Those, say our guests, that are among “the best that has been thought or said.” Our two very well read guests are Mark Bauerlein of Emory University and Bruce Gans of Wright College who is also the founder of the Great Books Institute. Yes of course, Plato, Machiavelli, Dante, Shakespeare and the rest of that crowd are discussed; but you will be surprised and probably fascinated by some of the other authors who show up and are here quoted and appreciated in a memorable discussion from 2004.
That, as it happens, is the title of a book by Jerry Coyne, one of our guests in this assertive and informative 2009 show. He is Professor of Evolutionary Biology at the University of Chicago. Our other guest, Robert Richards, is in Philosophy of Science at the same institution and both are, among other things, major experts on Darwinian theory. But, say the doubters, how could something as complex as the human eye have “just evolved” rather than have been designed? They explain that one and a great deal more in this noteworthy discussion.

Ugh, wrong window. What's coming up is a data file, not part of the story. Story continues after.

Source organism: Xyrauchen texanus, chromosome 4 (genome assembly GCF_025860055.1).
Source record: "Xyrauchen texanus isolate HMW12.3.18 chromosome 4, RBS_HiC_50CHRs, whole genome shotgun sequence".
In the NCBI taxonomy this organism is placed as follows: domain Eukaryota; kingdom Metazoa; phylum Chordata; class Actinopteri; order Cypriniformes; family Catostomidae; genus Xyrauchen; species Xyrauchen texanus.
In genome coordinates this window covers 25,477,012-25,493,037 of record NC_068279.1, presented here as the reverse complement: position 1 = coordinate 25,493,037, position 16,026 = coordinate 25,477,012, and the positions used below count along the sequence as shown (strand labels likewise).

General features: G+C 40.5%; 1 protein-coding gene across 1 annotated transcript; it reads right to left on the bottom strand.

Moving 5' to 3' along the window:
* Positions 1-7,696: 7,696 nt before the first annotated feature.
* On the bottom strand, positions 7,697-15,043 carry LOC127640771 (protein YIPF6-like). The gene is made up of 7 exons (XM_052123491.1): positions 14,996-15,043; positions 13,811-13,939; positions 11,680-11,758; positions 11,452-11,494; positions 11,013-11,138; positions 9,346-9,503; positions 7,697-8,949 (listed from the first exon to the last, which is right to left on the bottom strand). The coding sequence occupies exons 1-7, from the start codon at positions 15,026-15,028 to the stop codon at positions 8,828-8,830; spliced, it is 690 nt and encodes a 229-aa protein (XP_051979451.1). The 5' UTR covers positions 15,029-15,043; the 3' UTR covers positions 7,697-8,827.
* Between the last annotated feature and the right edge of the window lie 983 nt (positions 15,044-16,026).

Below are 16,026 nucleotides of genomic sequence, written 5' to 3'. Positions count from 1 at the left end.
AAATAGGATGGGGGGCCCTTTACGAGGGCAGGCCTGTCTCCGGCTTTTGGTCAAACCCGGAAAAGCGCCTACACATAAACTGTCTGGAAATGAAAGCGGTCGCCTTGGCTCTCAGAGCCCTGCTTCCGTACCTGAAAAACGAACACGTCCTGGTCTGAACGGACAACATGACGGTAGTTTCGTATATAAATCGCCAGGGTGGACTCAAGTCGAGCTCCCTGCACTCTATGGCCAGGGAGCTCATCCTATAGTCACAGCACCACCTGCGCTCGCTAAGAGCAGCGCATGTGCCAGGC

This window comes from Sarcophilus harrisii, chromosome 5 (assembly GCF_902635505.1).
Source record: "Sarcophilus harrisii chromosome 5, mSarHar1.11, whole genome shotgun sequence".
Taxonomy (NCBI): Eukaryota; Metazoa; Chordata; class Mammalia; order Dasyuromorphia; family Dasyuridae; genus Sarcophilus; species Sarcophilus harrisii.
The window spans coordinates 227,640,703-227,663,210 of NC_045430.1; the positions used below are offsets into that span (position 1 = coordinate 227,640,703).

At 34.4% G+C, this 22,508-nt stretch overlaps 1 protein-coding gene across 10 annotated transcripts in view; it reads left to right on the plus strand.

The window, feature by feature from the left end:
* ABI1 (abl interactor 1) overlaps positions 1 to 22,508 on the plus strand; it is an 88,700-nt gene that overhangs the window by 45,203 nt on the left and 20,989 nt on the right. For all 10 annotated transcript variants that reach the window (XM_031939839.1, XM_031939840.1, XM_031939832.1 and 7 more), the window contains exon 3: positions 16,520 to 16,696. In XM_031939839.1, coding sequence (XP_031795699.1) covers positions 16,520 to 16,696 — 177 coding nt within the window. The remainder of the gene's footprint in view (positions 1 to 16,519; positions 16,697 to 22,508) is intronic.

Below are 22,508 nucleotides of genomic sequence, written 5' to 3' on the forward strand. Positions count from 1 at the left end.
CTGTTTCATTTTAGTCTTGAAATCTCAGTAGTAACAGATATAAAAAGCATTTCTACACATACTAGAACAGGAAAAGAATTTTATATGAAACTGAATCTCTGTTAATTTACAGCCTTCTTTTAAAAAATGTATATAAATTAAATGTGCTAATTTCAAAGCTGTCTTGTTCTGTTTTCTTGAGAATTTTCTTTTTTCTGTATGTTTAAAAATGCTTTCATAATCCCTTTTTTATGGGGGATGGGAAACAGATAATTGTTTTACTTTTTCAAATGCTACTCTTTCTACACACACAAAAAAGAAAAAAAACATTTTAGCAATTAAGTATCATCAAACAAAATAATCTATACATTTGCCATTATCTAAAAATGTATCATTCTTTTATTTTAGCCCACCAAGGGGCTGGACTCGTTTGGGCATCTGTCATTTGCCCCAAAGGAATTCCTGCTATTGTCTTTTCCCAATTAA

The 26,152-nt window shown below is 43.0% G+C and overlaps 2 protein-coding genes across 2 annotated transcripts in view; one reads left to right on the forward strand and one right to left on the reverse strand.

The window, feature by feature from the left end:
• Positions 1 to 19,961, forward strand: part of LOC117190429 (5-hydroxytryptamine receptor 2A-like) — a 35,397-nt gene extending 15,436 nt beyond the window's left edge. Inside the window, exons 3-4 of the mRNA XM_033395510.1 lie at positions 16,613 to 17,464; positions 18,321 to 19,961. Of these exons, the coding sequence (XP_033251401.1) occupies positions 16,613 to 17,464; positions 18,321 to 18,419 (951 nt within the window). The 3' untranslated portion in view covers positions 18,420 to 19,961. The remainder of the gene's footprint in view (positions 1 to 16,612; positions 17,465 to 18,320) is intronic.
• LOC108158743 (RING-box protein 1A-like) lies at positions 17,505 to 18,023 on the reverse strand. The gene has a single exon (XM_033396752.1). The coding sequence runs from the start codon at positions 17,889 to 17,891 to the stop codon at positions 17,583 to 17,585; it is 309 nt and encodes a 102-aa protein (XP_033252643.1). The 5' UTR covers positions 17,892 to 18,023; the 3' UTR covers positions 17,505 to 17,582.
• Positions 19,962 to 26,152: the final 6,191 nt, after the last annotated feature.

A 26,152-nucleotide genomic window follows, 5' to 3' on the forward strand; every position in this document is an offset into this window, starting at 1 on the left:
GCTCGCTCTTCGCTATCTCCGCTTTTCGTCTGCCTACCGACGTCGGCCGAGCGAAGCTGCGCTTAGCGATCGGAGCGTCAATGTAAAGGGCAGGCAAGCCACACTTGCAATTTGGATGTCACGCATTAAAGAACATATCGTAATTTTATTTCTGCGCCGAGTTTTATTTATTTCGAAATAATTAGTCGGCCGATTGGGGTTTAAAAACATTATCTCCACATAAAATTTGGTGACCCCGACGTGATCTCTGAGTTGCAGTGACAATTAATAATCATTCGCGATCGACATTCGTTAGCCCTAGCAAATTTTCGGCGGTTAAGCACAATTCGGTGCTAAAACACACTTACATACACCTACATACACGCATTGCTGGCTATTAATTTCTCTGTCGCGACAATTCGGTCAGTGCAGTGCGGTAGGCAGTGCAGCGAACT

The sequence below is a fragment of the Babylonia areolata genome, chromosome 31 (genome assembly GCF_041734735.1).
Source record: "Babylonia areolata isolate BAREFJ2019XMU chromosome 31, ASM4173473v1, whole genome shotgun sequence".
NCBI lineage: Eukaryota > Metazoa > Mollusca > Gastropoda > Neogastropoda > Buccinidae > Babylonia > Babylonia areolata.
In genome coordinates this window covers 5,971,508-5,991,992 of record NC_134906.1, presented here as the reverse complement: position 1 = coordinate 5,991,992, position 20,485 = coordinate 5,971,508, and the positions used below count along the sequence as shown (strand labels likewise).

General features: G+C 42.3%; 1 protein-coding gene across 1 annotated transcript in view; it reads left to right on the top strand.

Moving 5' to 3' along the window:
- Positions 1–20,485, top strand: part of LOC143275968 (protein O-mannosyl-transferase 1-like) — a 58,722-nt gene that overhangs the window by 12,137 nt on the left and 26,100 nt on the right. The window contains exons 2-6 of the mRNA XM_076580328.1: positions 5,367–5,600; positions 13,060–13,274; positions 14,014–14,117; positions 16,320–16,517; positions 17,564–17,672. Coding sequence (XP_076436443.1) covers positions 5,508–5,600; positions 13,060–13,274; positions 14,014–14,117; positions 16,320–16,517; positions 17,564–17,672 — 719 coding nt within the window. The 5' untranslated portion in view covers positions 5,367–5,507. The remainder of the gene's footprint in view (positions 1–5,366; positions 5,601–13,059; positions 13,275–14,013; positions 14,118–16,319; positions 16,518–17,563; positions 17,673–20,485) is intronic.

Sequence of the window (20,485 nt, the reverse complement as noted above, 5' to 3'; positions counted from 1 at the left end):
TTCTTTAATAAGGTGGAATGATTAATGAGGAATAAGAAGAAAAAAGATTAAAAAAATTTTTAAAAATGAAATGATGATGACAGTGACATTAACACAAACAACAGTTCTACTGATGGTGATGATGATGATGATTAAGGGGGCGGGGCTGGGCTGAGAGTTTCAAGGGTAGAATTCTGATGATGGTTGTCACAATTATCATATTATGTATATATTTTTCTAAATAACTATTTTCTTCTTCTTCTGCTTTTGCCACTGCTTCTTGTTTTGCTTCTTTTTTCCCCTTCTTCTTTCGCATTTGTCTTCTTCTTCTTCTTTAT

..his boyhood growing up in deepest Georgia where all of his childhood friends were black. Whatever your opinion of Carter as President, he was and remains an interesting writer and, frankly, a great talk-show guest. Here he is back in 2000 telling stories from his then-just published book, “An Hour Before Daylight: Memories of a Rural Childhood.” He does, indeed, make the earlier rural south live in this conversation which was much enjoyed by his interlocutor.
The idea that it is (and that experience is the basic influence upon personality) was strongly argued by British philosopher John Locke. The contrary view is that much of what we are in intelligence personality and character is set by genetics. The simpler version of the argument is “nature vs. nurture.”
Steven Pinker, Professor of Psychology at Harvard, is on the nature side and rejects the causal primacy of experience. He lays it all out in a popular book that was published in 2002, namely, “The Blank Slate: the Modern Denial of Human Nature” which we discussed in this, to the host, fascinating program.